The ’challenge’ I gave them was not one they had no answers for – I had thought beforehand of what they might write (although in fact they were more inventive than I’d predicted!), but what I then wanted to do was to get them then to improve these first versions and to look carefully at how to deal with the task realistically (see how to keep a different point of view within realistic boundries, even while being inventive, and to see realistically two sides of any one feature). At this point I’m not sure if I’m working in Step 1 or Step 2 as I got the pupils to start making their adverts. As ’banks’ to help them linguistically, they had a list of their own corrected sentences as well as one real advert I’d found online for selling a dog. We quickly went through the vocabulary I’d listed below it and then I left it up to them to read and possibly use it or not. We’re going to be working on what they produce at this stage, and at the moment we didn’t make a ’generic description of the task.’ The pupils worked on these in groups for about 15 to 20 minutes and at the end of the lesson I collected their work.

 My reflections on this lesson

The linguistic aims seem to met (so far, as this will be a series of lessons). In writing and talking about the dog they’re using the present simple all the time, I’m reminding of ’s’ where necessary and of ’doesn’t, which is actually quite new. They’re also expanding their vocabulary. I was surprised how ’attached’ they were to the dog in the photo, so they were motivated to make the advertisements. They were also very keen to see the list of corrected sentences and wanted to know what other students had written and to pick out their own. They set down to doing the task well and asked quite a lot of words along the way, all of which I gave and put on the board and noted for further reference (eg kennel, collar, leash, house-trained, badly-behaved, well-trained, breed...). After the initial task of writing the sentences about the dog I asked them what we kinds of things we know about the dog, so in a way the parameters for talking about a dog. This wasn’t for any other purpose than to somehow get them into the habit of thinking in parameters and they do seem to be getting better at making suggestions. When we look at their adverts, I plan to get them to make an ENV for selling a dog, so again they’ll have to look for parameters.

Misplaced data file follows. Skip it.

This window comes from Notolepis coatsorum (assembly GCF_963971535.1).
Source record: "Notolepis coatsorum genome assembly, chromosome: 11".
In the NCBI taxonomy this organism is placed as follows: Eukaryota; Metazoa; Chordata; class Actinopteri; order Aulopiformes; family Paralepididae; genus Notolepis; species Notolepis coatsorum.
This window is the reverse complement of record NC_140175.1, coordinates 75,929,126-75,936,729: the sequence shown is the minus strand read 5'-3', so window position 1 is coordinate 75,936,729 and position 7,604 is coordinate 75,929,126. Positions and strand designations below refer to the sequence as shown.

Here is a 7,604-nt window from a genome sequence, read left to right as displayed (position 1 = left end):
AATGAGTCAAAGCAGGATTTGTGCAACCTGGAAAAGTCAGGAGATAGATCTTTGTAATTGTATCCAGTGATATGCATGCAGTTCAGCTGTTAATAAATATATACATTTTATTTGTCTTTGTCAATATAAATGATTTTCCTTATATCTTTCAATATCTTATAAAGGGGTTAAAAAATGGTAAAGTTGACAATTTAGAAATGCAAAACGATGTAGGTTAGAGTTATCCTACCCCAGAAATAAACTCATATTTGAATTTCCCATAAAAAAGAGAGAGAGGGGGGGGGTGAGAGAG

# Renata Jonina 2011-11-23 14:24
Susan, thank you for sharing. The task sounds interesting and I would be keen to read the follow-up!
I just have one question. You said that on Step 1 "students came up with parameters". I just wonder, if they all named parameters (not values) and if these were values, how exactly did you shift their thinking from 'value' to 'parameter'?
# Susan Granlund 2011-11-23 19:33
Thanks for your question Renate! They did actually come up quite well with parameters. If they came up with a value, I just repeated that I want to know what that value (eg nice ) actually tells us about the dog in general / what kind of thing it tells us. They don't have so much English and they suggested, 'What he's like.' When they said that I asked which sentences fitted that parameter and they said, 'He's got blue eyes' and 'He's nice.' I then asked if these tell us the same kind of thing and they agreed they didn't, so we came up with 'Appearance' and 'Character'. I think they're beginning to get the idea about parameters telling us more generally about a group, but that they also have to think carefully and be specific in naming them. I must admit, I still get lost in this myself sometimes!
# Renata Jonina 2011-11-23 22:33
Thank you for replying, Susan! As I now picture it from your responses, first ENV comes as something unnatural and unclear, but more you speak about it, more students pay attention to it, and the teacher becomes more skilful him/herself on introducing and practicing it. Good to know it!